Also, Senate President Jeff Atwater - who often praises the colleges as key to economic development - warned yesterday that universities are likely to face funding cuts, or maybe hold steady. But he said a significant hike in funding for 2010-11 is doubtful, given the state budget deficit.

SUS leaders say the support will enable public universities to  generate thousands more in college graduates, expand research and outside research grants, create spinoffs and new patents that boost Florida's economy.

--Shannon Colavecchio,Times/Herald

Thrasher: Fundraising going great

State Sen. John Thrasher said he is on track to meet his pledge to raise $1million for the Republican Party of Florida as a part of his bid for chairman. Thrasher told Buzz he raised more than $250,000 and expects to continue that pace for the final three weeks before the Feb. 20 vote, in which he faces underdog Sharon Day. He said its an exciting time to raise money after the GOP win the Massachusetts Senate race.

Buzz caught up with Thrasher this morning at Jacksonville International Airport as he read the Wall Street Journal while waiting for an early morning flight to Fort Lauderdale where he planned to speak at a tort reform conference hosted by the U.S. Chamber of Commerce and make a few fundraising visits.

Maybe the most telling detail about how his leadership would differ from the big-spending era of ousted Chairman Jim Greer is Thrasher's choice of airline: Southwest. No private jets and no first-class here. He said the price is right and it's almost always on time.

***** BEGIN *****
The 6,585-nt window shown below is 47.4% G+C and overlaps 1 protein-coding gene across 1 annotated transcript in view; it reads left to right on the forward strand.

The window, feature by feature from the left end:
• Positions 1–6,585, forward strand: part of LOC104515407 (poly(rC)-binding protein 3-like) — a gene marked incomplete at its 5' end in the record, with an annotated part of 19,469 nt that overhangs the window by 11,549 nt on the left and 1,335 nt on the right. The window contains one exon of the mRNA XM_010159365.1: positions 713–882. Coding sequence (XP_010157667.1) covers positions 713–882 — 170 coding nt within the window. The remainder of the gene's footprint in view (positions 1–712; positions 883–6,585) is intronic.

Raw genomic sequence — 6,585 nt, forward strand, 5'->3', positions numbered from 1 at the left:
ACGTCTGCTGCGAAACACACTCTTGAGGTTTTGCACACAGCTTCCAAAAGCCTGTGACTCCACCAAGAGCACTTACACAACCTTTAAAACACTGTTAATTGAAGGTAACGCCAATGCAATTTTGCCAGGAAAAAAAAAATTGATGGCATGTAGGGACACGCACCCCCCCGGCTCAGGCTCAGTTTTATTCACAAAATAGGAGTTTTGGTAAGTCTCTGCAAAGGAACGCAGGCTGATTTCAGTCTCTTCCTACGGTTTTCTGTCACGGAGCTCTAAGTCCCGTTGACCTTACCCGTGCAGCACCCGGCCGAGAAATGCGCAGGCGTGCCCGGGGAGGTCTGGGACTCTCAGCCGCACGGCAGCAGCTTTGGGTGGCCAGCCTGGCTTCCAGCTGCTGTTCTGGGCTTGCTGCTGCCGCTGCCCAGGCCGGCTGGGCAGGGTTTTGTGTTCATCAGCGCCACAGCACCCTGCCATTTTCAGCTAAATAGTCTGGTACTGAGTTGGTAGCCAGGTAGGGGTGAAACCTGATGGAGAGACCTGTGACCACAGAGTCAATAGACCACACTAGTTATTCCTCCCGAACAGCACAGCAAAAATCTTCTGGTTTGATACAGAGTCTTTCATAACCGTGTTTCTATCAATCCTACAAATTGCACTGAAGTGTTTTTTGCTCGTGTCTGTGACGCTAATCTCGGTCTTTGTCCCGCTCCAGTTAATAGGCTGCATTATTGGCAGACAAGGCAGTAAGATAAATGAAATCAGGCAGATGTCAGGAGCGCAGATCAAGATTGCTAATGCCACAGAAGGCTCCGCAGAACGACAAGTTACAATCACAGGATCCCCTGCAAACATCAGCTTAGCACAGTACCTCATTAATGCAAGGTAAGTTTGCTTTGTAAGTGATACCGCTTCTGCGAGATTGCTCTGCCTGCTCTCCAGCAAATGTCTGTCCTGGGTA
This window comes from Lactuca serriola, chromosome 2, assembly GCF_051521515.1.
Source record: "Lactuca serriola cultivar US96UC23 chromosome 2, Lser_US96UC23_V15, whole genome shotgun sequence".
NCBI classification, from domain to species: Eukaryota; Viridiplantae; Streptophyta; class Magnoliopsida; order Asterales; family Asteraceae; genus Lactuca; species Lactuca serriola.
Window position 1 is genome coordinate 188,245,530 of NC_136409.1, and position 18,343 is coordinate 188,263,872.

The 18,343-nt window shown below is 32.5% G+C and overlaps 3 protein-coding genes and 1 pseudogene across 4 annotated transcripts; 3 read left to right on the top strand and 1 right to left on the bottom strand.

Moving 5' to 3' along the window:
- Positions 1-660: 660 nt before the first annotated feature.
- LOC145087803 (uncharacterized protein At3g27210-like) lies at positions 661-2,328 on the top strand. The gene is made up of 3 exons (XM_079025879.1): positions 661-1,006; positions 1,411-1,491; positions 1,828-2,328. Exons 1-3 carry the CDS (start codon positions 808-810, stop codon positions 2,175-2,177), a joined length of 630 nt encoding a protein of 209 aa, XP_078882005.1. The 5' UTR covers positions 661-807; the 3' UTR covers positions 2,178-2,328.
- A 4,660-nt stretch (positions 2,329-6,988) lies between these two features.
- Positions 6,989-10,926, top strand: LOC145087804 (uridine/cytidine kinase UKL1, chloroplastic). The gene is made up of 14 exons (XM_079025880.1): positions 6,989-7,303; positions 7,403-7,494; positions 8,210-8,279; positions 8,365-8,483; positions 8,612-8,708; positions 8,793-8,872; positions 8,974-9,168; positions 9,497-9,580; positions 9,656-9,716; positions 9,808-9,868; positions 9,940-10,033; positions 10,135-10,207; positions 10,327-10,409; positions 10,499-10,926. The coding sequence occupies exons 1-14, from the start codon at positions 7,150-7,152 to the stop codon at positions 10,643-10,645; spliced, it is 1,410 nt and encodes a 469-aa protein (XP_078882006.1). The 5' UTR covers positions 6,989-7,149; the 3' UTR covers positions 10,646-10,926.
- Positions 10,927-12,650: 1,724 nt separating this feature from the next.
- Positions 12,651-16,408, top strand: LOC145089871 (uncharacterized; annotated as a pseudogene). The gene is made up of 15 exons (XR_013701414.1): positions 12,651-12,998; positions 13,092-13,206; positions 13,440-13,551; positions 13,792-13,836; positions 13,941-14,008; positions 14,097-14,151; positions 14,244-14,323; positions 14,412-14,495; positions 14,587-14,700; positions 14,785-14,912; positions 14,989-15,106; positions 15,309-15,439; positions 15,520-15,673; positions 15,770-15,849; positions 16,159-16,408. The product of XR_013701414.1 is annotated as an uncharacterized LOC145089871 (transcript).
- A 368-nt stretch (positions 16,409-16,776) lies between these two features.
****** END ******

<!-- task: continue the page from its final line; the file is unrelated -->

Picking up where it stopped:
-- John Frank

Jeb says it's 'appropriate' for gov to meet pres

Appearing on NBC's Today Show on the morning that President Barack Obama is scheduled to hold a town hall in his home state, former Gov. Jeb Bush was asked if he would have joined the president as Gov Charlie Crist did one year ago to push the administration's economic stimulus plan.

"I would go when the president comes to the state,'' he said. "I think it's more than appropriate. It's not a sign of support. I wouldn't have necessarily embraced the stimulus plan that did not have support in the state and campaign for it and put Republicans in a vulnerable position."

In other words: handshake, but no hug. (Crist is planning to greet Obama on the airport tarmac this morning.)

Remember, it was Crist who stood up Jeb's brother, former President George W. Bush, when he visited Florida right before the 2006 election.

Jeb also said this morning: "I think that leaders on both sides of the aisle need to figure out where there is common ground and at least focus on that ... It's one thing to give a good speech. The other thing is to invite people that don't agree exactly with your point of view to build consensus."